The first of several Star Wars anthology films, “Rogue One” is free from the burden of expectation shouldered by “The Force Awakens.” This film was conceived as a war film rather than the Chosen One myth typical of other Star Wars films, and as such, has a much different, more impersonal and less intriguing story to tell. “Rogue One” holds its own as a visual spectacle, and while it is certainly a thrill to be back in a galaxy far, far away, the film is an uninspired filler meant to generate box office revenues while we wait for “Episode VIII.”
“Rogue One” tells the story of the events leading up to “A New Hope,” culminating in the Rebel mission to steal the blueprints for the Death Star. Central to this mission are Jyn Erso, the daughter of the Death Star architect Galen Erso; Captain Cassian Andor; Chirrut Imwe, a blind, force-sensitive warrior-monk; assassin Baze Malbus; and Bodhi Rook, an Imperial pilot and defector to the Rebel Alliance. Their names are certainly confusing, but each character is unique and memorable in their own right. Chirrut Imwe, in particular, steals the show when he takes on a squad of Stormtroopers with nothing more than his staff and his faith in the force substituting for his eyesight. In addition, the cynical droid K-2SO’s stoicism and sarcasm strike a humorous balance.
Much like last year’s “The Force Awakens,” this stand-alone film relies heavily on intertextuality as well as visual and narrative nods to the beloved original Star Wars saga. Thankfully there are no references to Ewoks, but many characters from the old films show up, such as Grand Moff Tarkin, Mon Calamari and even Princess Leia, who utters the word “hope” at the end of the film. All of these tie-ins are a form of visual currency which bolsters nostalgia, the main emotional catalyst of this film. Fortunately, though, “Rogue One” is less reliant on intertextuality than Abrams’ “The Force Awakens,” telling a thoroughly enjoyable and visually rich story that manages to stand on its own feet.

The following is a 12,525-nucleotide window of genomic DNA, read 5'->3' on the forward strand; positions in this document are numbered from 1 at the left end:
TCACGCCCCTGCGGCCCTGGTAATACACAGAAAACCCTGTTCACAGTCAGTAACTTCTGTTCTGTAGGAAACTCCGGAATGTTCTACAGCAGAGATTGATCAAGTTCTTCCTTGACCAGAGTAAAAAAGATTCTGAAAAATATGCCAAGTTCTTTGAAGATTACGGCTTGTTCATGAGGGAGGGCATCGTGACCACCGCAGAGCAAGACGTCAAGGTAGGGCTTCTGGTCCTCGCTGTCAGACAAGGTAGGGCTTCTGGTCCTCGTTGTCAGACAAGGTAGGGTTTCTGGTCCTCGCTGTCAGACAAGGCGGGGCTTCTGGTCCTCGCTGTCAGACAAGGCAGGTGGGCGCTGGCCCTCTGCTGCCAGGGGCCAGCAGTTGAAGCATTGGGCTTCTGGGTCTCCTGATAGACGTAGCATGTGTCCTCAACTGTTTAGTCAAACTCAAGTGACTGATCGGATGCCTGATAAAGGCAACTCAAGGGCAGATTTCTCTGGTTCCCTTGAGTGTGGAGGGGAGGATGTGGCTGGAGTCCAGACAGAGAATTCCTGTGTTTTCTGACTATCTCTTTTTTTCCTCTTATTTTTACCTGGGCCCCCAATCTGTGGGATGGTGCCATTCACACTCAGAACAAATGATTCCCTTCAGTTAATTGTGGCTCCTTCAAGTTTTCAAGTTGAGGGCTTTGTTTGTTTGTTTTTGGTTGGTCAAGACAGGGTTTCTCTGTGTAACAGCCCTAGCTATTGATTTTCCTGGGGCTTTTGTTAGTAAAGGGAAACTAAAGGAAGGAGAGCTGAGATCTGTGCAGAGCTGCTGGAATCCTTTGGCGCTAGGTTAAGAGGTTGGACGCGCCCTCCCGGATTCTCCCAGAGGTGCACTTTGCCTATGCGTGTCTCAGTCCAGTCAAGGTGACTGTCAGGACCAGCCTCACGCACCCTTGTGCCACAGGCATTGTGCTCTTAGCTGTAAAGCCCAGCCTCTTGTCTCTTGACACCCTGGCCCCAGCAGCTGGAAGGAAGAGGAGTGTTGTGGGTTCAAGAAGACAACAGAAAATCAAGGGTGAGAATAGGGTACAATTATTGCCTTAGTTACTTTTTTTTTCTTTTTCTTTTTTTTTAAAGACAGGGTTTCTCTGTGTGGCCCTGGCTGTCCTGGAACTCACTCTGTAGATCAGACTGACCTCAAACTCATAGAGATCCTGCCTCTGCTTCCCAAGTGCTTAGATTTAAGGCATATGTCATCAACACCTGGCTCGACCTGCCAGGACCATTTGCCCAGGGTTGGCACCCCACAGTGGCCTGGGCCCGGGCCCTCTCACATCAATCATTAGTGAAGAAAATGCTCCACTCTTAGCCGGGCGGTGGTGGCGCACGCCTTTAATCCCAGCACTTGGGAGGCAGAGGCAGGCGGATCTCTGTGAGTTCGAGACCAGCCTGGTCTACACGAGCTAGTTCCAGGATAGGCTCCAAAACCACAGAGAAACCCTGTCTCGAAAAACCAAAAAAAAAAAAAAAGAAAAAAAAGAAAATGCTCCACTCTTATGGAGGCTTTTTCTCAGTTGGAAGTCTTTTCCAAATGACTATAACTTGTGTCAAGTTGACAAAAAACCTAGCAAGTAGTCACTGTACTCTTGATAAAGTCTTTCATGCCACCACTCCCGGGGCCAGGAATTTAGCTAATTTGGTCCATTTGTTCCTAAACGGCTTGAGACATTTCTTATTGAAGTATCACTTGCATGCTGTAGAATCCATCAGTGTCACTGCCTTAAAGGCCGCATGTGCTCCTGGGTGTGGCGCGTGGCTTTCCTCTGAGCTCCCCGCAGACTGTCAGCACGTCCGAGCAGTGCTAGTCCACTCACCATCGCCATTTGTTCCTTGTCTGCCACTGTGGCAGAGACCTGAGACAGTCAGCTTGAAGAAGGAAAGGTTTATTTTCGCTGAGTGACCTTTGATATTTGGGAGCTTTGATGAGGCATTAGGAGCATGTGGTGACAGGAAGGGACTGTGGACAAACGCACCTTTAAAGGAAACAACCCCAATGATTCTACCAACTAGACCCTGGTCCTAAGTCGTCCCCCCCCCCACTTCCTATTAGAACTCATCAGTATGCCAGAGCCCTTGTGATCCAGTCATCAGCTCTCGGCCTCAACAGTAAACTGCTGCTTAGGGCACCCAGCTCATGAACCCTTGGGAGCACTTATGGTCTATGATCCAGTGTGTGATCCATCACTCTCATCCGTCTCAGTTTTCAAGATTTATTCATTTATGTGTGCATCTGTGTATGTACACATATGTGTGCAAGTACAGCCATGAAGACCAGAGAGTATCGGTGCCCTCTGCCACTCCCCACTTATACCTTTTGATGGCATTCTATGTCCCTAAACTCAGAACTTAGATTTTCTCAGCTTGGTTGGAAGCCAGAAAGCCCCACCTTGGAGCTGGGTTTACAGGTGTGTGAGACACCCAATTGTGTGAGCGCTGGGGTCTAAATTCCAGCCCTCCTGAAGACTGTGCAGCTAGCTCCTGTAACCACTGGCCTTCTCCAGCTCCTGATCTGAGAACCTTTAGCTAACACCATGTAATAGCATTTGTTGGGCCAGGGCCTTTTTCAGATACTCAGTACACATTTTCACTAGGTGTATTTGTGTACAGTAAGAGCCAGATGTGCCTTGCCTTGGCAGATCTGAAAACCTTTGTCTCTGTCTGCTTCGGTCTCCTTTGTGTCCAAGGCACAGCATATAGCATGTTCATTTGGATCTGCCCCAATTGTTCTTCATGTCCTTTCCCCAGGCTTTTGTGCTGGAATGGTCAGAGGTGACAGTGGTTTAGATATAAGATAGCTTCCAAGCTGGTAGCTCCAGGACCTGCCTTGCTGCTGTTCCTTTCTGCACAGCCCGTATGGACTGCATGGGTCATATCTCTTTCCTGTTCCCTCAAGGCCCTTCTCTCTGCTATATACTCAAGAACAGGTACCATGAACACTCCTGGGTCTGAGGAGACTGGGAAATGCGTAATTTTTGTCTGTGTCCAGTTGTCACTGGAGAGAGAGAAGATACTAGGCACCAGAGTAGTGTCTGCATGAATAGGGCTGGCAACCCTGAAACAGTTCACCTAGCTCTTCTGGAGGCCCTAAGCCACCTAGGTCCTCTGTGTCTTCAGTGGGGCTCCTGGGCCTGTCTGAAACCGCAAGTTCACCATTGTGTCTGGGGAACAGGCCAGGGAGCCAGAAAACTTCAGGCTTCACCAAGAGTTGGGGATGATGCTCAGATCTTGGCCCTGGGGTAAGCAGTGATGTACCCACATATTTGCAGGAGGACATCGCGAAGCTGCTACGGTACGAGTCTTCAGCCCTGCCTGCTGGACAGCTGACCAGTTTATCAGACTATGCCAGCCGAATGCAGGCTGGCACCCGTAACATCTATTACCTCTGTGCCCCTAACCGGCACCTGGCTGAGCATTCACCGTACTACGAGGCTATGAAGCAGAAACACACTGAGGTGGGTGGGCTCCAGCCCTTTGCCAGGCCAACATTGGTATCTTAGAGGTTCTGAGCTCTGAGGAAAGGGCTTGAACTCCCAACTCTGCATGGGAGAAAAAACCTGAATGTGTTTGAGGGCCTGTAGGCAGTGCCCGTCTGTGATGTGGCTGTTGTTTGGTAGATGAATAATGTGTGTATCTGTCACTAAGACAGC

More than any other Star Wars film, “Rogue One” is episodic, with predictable story beats and a simple three-act structure: arrive on a new planet, meet some new characters and battle some Stormtroopers. Regardless, each of these elements is a joy to watch unfold. As mentioned before, “Rogue One” crafts its characters to be as vivid and memorable as possible in the short time the audience spends with them. The aerial action sequences of “Rogue One” are stellar, putting the audience into the heart of galactic combat more so than any other Star Wars film. Director Gareth Edwards doesn’t shy away from spectacle, resulting in an adventure that plays more like a World War II film than a space opera.
With all that said, “Rogue One” is the epitome of a perfectly passable film. No one will be moved to the edge of their seat, shed a tear or walk out of the theater pondering the deeper meaning of this film. “Rogue One” is a thematically vacuous, visually polished and market-tested Star Wars film designed to be a crowd-pleaser and nothing else. And, given its connection to the Star Wars universe, that is all that it needed to be in order to be enjoyable.
Director: Gareth Edwards
Starring: Felicity Jones, Diego Luna, Mads Mikkelsen
Release Date: December 16, 2016
Image Courtesy of Lucasfilm